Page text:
Joe Basham recently presented on how to avoid stormy legal weather at the USI 2014 Loss Prevention & Risk Management Seminar. Here are the main takeaways:
- Get it in writing. Having a one-page contract is better than no contract!
- Choose appropriate contract forms. An AIA B101 is the most common; an AIA B104 (limited scope) is also common; an AIA B105 is for small or residential projects; and the AIA B109 is for multifamily projects. You can also develop your own terms and conditions to be attached to a Letter Proposal.
- Remember that condo projects require special attention. See the AIA’s suggested changes in the AIA B509 Supplemental Conditions for condo-specific rules.
- Make sure the contract matches reality. Will you perform site visits? If so, how often? Who is handling hiring and spending? Revise the contract so that the terms match the services you are providing, and delete those you are not.
- Beware of extra contractual duties including Fiduciary duties.
- Understand the relationship roles in all projects. For example, acting as the “Owner’s Agent” can create an agency relationship and might infer a fiduciary duty from agent to principal. “Joint Venture” or “Joint Venturers” can create a partnership relationship that may not have been intended.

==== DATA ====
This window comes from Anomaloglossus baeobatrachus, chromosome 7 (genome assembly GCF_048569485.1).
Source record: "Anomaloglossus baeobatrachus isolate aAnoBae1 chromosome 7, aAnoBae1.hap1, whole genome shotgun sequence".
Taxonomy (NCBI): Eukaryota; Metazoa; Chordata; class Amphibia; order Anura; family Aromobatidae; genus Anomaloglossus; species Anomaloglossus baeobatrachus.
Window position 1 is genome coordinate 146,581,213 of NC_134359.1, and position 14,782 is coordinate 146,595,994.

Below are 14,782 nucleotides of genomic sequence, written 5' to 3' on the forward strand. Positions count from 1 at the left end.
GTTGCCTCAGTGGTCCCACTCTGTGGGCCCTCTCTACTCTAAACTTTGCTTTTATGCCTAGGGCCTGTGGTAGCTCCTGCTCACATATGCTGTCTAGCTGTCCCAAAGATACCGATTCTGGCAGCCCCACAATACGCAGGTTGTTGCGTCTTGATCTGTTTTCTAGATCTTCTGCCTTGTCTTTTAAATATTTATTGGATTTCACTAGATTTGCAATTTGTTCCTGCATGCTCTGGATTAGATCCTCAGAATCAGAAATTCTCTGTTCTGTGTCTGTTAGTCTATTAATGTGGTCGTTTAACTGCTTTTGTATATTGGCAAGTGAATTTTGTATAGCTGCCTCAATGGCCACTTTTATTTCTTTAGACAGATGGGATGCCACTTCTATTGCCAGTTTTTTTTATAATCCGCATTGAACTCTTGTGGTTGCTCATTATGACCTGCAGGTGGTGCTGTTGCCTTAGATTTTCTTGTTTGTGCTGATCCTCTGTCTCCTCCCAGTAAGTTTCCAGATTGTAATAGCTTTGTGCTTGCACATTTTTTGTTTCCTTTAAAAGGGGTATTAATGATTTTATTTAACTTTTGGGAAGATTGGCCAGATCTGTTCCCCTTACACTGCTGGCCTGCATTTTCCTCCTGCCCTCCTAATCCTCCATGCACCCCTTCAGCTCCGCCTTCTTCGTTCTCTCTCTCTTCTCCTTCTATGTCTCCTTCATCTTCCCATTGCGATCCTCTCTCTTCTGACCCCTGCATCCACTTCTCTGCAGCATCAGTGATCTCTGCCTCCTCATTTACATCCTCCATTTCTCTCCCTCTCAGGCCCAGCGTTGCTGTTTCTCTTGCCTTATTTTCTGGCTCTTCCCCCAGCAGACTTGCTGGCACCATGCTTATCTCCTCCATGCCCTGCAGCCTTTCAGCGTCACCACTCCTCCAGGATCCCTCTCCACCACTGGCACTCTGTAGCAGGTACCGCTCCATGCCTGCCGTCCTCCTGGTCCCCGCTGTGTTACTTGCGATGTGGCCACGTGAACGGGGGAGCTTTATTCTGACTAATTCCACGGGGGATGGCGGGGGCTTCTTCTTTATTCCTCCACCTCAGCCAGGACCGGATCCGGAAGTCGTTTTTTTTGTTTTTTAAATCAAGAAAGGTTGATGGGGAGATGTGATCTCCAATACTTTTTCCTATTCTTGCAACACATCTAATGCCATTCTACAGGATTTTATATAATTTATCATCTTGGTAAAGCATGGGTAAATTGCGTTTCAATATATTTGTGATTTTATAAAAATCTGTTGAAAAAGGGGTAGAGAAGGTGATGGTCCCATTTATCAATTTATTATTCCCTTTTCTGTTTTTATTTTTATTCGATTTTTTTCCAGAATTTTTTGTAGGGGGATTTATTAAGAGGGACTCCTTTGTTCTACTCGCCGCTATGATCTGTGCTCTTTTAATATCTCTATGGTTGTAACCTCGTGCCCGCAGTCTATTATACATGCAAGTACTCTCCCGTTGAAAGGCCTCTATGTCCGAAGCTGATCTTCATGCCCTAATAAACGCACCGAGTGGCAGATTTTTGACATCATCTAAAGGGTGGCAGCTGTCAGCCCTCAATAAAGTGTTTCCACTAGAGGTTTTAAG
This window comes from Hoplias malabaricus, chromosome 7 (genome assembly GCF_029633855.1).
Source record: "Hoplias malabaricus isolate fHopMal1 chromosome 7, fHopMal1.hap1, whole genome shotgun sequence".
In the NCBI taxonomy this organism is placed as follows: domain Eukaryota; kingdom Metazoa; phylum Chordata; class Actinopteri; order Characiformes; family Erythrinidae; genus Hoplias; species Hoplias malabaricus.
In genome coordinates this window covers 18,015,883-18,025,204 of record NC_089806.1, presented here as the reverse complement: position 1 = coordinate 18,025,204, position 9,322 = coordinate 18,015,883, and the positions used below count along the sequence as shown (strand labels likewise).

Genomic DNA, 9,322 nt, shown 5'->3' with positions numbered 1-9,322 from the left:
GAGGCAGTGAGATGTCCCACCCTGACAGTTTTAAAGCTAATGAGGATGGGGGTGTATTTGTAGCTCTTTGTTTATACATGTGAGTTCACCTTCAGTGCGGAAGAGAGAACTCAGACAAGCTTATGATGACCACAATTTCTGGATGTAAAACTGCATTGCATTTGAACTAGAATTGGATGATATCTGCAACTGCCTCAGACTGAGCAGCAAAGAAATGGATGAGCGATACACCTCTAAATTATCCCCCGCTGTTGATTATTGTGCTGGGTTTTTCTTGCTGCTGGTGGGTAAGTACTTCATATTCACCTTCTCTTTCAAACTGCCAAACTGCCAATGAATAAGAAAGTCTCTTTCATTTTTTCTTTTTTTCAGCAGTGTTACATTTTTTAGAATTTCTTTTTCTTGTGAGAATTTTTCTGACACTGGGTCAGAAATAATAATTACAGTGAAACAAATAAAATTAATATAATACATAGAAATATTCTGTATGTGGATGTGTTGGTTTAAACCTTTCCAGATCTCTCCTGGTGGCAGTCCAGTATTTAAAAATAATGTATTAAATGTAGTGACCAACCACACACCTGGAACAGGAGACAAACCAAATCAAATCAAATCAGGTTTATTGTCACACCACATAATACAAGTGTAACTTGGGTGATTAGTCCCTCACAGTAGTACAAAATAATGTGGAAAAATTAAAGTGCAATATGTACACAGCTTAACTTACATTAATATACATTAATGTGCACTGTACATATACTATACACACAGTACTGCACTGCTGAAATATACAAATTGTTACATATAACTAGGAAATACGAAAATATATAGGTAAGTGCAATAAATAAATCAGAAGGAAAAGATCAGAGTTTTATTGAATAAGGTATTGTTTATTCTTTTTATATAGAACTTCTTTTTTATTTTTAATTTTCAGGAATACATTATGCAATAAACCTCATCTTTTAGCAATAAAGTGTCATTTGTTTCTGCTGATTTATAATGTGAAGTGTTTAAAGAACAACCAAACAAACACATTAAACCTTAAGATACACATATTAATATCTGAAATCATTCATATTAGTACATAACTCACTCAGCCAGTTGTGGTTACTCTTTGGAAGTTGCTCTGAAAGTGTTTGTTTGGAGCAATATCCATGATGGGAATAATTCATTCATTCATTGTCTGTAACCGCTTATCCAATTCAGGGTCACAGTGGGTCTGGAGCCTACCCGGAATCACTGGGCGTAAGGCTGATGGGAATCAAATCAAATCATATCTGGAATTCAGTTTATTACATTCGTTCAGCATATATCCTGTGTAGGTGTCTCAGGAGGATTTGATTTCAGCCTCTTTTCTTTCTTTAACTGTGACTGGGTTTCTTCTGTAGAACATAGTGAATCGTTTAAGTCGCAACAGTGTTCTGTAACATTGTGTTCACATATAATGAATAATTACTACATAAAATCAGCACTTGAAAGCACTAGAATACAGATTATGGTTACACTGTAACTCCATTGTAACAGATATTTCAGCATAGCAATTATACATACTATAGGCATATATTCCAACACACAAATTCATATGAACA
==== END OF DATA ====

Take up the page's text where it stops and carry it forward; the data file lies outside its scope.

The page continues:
- Pay attention to troublesome clauses. Some clauses, especially those that result in contractually-assumed liability will often be uninsurable.
- Don’t forget Texas Board of Architectural Examiners’ requirements. The TBAE has specific rules for designating drawings “not for regulatory approval, permitting, or construction” and requires a statement of jurisdiction either in the contract, in the Architect’s invoice, or prominently displayed in the Architect’s office.